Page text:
Oil supplies from OPEC sank by half a million barrels a day in March, hitting a four-year low, as Saudi Arabia continued to slash output and Venezuela's production plunged amid ongoing economic crisis. OPEC's output fell by 534,000 bpd in March to 30.02 million bpd, according to independent sources cited by the group in its monthly report. This year, supply from the group has fallen by more than 1.5 million bpd, helping to drive international Brent crude prices 30 percent higher. Saudi output has now fallen by about 1.3 million bpd from its all-time high at 11.1 million in November, when the kingdom's production surged to offset U.S. energy sanctions on OPEC-member Iran. Click Read More below for additional detail.
Several months ago, U.S. President Donald Trump delivered an ultimatum on the Iranian nuclear deal:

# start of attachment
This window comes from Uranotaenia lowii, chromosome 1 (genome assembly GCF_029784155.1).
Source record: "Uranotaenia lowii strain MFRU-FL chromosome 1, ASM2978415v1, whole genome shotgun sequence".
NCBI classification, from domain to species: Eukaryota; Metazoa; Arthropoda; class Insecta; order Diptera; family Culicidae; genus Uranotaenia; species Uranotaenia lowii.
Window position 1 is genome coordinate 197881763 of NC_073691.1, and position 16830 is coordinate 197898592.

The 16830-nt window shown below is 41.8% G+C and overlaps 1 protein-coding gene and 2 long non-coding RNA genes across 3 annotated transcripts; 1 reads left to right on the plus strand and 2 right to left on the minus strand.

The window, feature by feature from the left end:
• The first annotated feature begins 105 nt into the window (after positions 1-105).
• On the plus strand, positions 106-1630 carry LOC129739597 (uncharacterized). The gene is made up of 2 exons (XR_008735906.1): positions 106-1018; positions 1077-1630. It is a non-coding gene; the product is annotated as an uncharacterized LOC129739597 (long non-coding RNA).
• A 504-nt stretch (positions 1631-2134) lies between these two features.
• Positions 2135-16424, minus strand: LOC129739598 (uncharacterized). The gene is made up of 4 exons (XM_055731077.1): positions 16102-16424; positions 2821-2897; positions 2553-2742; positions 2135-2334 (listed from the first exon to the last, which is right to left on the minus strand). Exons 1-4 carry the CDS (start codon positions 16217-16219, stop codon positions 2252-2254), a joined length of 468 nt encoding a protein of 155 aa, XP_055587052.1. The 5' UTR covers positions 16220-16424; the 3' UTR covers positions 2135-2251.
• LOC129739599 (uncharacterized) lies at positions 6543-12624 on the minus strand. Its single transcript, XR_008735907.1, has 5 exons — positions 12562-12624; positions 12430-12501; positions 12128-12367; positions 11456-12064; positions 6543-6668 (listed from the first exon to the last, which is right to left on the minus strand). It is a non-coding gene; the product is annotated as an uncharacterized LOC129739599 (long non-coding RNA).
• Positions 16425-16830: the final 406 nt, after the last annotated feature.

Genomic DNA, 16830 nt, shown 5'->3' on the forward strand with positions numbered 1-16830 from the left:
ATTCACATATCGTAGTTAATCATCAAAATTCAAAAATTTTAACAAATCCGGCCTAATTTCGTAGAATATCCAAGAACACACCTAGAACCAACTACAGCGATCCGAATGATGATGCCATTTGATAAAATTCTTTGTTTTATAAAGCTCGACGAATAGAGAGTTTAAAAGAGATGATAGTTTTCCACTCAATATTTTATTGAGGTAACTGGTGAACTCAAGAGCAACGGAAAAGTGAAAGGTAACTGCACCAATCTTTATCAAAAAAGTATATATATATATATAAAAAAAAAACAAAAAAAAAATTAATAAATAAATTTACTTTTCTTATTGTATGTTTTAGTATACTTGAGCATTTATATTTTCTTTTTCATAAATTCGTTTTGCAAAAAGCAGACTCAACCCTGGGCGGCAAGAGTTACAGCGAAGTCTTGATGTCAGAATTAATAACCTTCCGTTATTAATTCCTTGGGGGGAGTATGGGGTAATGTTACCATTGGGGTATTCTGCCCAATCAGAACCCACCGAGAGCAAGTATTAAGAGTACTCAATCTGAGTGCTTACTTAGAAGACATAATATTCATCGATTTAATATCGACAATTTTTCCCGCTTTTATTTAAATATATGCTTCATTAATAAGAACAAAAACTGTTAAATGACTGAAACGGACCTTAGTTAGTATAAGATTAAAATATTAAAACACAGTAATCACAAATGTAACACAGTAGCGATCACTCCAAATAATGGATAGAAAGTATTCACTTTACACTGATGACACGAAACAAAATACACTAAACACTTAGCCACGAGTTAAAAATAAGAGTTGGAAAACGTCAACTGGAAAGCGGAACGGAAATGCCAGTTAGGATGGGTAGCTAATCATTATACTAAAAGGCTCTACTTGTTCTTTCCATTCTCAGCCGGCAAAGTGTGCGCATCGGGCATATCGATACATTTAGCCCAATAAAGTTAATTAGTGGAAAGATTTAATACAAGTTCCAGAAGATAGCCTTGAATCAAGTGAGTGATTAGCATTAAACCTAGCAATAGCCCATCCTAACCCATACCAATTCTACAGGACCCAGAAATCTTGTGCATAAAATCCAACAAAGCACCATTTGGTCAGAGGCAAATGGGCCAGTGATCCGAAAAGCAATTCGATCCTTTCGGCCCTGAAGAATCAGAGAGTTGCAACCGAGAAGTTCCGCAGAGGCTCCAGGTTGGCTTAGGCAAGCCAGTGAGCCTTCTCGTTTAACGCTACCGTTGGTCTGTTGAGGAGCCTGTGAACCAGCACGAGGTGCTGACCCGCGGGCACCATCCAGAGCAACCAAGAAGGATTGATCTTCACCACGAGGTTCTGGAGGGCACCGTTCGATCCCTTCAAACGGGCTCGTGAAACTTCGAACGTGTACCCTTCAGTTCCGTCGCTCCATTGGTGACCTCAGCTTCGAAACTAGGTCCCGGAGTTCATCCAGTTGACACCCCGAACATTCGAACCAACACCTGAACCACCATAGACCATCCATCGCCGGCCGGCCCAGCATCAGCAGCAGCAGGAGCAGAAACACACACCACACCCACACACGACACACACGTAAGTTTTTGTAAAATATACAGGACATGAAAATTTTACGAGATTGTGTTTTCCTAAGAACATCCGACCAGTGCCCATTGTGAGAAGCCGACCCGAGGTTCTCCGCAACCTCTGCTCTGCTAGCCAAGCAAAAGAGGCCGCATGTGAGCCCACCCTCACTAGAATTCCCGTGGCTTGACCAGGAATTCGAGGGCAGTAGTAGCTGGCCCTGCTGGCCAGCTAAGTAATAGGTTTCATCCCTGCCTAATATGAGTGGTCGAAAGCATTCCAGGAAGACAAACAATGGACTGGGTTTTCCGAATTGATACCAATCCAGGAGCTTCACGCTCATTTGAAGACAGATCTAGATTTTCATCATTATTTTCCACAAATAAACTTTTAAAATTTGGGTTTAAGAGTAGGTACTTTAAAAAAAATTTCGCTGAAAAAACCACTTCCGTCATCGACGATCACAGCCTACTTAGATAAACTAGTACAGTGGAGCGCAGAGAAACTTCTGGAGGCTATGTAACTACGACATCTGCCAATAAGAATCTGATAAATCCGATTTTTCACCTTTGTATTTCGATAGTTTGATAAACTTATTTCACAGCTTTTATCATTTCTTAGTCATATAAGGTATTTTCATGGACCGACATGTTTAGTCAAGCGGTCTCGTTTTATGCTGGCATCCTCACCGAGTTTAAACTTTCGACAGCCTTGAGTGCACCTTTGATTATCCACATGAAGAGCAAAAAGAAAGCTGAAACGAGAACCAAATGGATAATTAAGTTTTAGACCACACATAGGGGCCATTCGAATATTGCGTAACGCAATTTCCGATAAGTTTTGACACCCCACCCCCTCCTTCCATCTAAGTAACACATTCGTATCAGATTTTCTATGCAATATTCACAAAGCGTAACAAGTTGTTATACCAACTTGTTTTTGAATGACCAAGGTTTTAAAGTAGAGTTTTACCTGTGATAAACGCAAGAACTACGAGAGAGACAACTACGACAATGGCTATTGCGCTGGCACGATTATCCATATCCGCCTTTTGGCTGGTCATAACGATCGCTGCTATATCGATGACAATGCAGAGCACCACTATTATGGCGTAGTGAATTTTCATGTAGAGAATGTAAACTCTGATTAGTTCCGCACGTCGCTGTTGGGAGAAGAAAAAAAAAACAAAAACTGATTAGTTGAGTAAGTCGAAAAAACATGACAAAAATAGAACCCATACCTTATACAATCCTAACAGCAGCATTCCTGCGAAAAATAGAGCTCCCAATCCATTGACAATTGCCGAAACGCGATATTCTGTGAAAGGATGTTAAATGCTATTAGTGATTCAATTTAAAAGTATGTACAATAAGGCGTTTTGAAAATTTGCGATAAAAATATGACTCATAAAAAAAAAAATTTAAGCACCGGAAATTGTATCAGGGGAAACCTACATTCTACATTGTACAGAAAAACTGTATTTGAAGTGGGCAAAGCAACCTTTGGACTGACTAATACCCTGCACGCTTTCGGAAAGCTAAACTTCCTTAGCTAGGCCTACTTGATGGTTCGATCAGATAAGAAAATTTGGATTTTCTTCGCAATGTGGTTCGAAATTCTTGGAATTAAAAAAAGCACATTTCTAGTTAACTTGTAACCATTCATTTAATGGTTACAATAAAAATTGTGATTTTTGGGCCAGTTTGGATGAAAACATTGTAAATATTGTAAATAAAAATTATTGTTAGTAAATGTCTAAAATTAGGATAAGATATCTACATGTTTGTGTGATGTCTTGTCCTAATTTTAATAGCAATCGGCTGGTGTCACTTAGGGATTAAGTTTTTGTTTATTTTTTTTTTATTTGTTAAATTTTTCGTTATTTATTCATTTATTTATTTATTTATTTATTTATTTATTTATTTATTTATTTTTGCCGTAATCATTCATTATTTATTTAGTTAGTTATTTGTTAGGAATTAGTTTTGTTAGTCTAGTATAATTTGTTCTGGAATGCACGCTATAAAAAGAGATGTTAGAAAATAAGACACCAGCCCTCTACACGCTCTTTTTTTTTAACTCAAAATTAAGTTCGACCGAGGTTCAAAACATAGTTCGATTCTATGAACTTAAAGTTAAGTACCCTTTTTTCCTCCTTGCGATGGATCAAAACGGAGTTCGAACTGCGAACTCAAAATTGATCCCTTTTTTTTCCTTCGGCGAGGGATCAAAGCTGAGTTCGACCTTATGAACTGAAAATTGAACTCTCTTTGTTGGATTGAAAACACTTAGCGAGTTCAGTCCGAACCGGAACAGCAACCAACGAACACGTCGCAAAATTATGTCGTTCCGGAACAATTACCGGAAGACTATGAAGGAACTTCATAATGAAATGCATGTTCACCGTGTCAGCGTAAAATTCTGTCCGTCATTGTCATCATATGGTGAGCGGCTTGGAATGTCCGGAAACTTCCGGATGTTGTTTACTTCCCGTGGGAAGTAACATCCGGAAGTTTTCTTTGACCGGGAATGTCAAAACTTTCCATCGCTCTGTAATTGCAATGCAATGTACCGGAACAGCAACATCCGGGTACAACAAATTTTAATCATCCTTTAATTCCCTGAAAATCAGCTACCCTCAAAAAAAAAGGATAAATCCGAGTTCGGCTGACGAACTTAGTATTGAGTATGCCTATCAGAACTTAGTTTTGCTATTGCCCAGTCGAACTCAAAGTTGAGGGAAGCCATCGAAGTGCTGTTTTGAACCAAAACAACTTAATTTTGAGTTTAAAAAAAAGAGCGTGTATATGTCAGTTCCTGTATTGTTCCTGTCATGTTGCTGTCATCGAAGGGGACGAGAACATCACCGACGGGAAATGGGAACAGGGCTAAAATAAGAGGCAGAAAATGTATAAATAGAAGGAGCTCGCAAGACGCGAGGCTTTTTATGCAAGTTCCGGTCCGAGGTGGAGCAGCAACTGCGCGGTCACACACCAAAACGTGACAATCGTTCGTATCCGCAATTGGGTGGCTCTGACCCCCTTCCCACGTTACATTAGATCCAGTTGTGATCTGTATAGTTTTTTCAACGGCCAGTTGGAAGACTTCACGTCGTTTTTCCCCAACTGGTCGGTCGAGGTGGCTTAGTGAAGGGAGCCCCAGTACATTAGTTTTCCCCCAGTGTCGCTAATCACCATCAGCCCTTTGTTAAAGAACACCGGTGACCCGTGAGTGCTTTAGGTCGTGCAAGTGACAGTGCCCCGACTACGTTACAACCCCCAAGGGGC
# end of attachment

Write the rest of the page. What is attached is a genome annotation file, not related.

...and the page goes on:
“Either fix the deal’s disastrous flaws, or the United States will withdraw.”
Despite clear support from French President Emmanuel Macron, German Chancellor Angela Merkel, UK Prime Minister Theresa May, and the European Union to continue the Joint Comprehensive Plan of Action (JCPOA), popularly known as the “Iran nuclear deal,” and offset a Trump veto, the deal, as it existed on Monday, is now dead.
The stakes are high, but European positions are not enough.
Short term, oil-pricing volatility will continue. Traders will likely consider any forward interruption – perceived or actual – in Iranian crude export flow as upward pressure on global prices.
If this happens and JCPOA is not immediately closed, (i.e., should those second and third possible scenarios I mentioned play out), there will be a pullback.
Overall, other factors have been contributing to an increasing floor for the oil-pricing band, supported by continuing OPEC production problems in Venezuela, Nigeria, and Libya.
more at: https://moneymorning.com/2018/05/09/the-iran-deal-is-dead-heres-what-that-means-for-crude-oil-prices/